Panels like this one, which pairs an image of a crowd of migrants with a caption emphasizing continual movement over time, serve as a refrain throughout the Migration Series. They are periodic reminders of the sheer number of black southerners who left their homes and they underscore the Migration’s dramatic demographic impact. Between 1910 and 1920 more than 400,000 black southerners migrated north; by 1930 the total number exceeded 1.2 million, and by 1950 approximately three million African Americans had left the South. Taken together, Lawrence’s many paintings of migrants traveling side-by-side, whether on foot or by train, offer a politically potent image of collective self-transformation. “It is interesting to note that this migration is apparently a mass movement and not a movement of the leaders,” noted W.E.B. Du BoisScholar, educator, and activist who advocated for black advancement through education Read more in 1917. “The colored laborers and artisans have determined to find a way for themselves.”
Lawrence fills this panel with migrants seen from the waist up, their bodies cut off by the borders of the painting. Like a photographer or filmmaker framing a close-up, he composes a partial view of a group that implicitly extends far to the left and right of the picture. Lawrence gives no hint of his figures’ location, instead focusing on the act of moving.
The clamor and crush of the crowd, especially in New York, was a topic of great interest to many modernist writers and artists. In Ralph EllisonInnovative writer and author of the canonical Invisible Man Read more’s Invisible Man (1952), the narrator describes his arrival in Harlem in the early 1930s:
The train seemed to plunge downhill now, only to lunge to a stop that shot me out upon a platform feeling like something regurgitated from the belly of a frantic whale. … I swept along with the crowd, up the stairs into the hot street. … I had never seen so many black people against a background of brick buildings, neon signs, plate glass and roaring traffic. … They were everywhere. So many, and moving along with so much tension and noise that I wasn’t sure whether they were about to celebrate a holiday or join in a street fight.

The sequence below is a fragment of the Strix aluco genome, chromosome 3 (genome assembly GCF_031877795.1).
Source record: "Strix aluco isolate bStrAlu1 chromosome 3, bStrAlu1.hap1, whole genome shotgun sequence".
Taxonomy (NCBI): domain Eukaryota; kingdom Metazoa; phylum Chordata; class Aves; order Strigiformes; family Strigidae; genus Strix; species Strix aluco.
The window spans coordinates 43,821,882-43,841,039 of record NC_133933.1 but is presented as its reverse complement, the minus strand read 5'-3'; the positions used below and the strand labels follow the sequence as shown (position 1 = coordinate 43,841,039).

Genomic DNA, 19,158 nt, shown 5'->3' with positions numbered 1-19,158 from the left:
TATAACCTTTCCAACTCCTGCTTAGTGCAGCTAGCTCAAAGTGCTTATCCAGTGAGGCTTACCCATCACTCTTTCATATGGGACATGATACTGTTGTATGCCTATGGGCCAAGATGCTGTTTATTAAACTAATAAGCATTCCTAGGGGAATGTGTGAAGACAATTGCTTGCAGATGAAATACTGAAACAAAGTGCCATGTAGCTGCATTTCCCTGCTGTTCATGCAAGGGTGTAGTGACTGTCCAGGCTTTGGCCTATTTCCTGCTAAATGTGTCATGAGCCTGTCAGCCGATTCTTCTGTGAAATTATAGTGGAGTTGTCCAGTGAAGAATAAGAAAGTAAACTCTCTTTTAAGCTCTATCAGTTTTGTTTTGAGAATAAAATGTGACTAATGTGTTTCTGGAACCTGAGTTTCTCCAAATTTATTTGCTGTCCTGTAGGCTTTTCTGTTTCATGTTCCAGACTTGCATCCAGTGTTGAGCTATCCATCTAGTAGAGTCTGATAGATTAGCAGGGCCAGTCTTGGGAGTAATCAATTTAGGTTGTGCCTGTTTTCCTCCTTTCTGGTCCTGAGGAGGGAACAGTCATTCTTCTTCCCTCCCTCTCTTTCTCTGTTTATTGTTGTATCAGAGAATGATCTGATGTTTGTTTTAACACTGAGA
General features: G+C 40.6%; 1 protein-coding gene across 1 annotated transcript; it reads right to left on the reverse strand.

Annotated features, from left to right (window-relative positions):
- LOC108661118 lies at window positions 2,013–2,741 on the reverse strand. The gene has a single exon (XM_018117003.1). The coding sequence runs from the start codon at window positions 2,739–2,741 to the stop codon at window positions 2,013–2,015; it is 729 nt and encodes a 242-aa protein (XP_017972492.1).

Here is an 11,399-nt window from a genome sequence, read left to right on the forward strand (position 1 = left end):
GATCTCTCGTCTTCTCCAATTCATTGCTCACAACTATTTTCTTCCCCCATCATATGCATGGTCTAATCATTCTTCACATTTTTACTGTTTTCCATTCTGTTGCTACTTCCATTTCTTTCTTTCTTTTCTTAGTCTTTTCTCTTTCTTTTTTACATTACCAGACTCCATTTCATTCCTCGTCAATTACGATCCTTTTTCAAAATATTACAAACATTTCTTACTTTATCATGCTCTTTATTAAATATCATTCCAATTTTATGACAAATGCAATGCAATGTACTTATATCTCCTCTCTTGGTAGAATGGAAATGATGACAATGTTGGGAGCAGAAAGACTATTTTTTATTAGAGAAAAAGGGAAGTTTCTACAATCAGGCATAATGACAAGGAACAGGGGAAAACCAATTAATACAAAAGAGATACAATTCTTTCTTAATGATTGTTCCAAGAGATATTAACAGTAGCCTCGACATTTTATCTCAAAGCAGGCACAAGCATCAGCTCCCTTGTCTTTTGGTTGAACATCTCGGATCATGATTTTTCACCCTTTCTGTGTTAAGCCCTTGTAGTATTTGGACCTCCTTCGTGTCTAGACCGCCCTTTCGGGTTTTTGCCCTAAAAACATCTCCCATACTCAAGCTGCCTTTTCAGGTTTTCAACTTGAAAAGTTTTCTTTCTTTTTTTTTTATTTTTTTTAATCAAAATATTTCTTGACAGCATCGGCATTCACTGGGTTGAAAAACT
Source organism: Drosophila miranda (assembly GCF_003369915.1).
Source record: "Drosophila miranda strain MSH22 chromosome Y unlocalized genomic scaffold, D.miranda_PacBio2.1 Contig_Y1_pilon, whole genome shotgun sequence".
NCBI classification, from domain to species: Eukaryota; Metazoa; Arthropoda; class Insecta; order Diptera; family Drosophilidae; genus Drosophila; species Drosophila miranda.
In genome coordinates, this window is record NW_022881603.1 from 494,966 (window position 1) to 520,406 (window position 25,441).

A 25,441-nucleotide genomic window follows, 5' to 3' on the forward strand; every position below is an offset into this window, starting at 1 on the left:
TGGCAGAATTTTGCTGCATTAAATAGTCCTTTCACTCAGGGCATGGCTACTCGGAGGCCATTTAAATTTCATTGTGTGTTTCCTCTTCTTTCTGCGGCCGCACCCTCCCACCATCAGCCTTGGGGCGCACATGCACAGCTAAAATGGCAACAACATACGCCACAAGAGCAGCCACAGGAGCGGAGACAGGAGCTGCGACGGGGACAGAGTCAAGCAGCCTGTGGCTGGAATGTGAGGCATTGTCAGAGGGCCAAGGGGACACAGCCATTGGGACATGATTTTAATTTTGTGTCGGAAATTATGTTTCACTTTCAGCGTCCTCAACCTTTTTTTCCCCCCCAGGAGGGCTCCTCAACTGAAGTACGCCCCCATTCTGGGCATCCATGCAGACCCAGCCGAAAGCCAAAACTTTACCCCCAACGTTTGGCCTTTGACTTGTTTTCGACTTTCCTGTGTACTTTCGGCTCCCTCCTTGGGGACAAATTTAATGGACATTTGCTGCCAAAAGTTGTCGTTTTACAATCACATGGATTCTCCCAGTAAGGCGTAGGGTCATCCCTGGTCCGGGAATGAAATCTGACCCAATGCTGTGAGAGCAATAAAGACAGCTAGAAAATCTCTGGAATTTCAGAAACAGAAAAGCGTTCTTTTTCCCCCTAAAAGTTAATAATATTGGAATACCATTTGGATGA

The artist Reginald Marsh often depicted New York life, particularly scenes of leisure—at the beach, on city streets, at night clubs, and at the theater—marked by throngs of bodies so close to one another as to be intertwined. In Harlem, Tuesday Night at the Savoy (1932), Marsh depicts one of the experiences of being in a crowd in which southerners could partake upon arrival in New York: a night of dancing at a crowded, animated Harlem night club with a mixed-race clientele. The Savoy Ballroom, on Lenox Avenue between 140th and 141st Streets, was, in the words of writer Barbara Englebrecht, “a building, a geographic place, a ballroom, and the ‘soul’ of a neighborhood.’”